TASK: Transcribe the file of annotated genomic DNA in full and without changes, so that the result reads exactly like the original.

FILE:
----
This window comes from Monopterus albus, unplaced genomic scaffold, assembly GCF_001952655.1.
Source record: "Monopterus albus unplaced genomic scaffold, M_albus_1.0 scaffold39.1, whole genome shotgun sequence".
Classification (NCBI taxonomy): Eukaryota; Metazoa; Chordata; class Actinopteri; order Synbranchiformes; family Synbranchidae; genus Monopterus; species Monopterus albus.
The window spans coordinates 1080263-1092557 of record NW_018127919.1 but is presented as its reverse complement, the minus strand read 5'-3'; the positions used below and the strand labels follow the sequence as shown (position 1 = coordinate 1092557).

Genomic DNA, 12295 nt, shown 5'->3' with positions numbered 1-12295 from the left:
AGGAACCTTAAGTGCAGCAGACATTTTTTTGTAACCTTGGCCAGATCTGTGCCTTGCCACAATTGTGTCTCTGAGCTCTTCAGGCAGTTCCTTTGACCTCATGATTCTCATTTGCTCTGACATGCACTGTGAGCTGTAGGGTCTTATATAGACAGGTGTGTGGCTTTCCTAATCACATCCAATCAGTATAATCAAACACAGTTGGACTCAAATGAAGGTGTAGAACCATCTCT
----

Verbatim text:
This window comes from Monopterus albus, unplaced genomic scaffold, assembly GCF_001952655.1.
Source record: "Monopterus albus unplaced genomic scaffold, M_albus_1.0 scaffold39.1, whole genome shotgun sequence".
Classification (NCBI taxonomy): Eukaryota; Metazoa; Chordata; class Actinopteri; order Synbranchiformes; family Synbranchidae; genus Monopterus; species Monopterus albus.
The window spans coordinates 1080263-1092557 of record NW_018127919.1 but is presented as its reverse complement, the minus strand read 5'-3'; the positions used below and the strand labels follow the sequence as shown (position 1 = coordinate 1092557).

Genomic DNA, 12295 nt, shown 5'->3' with positions numbered 1-12295 from the left:
AGGAACCTTAAGTGCAGCAGACATTTTTTTGTAACCTTGGCCAGATCTGTGCCTTGCCACAATTGTGTCTCTGAGCTCTTCAGGCAGTTCCTTTGACCTCATGATTCTCATTTGCTCTGACATGCACTGTGAGCTGTAGGGTCTTATATAGACAGGTGTGTGGCTTTCCTAATCACATCCAATCAGTATAATCAAACACAGTTGGACTCAAATGAAGGTGTAGAACCATCTCT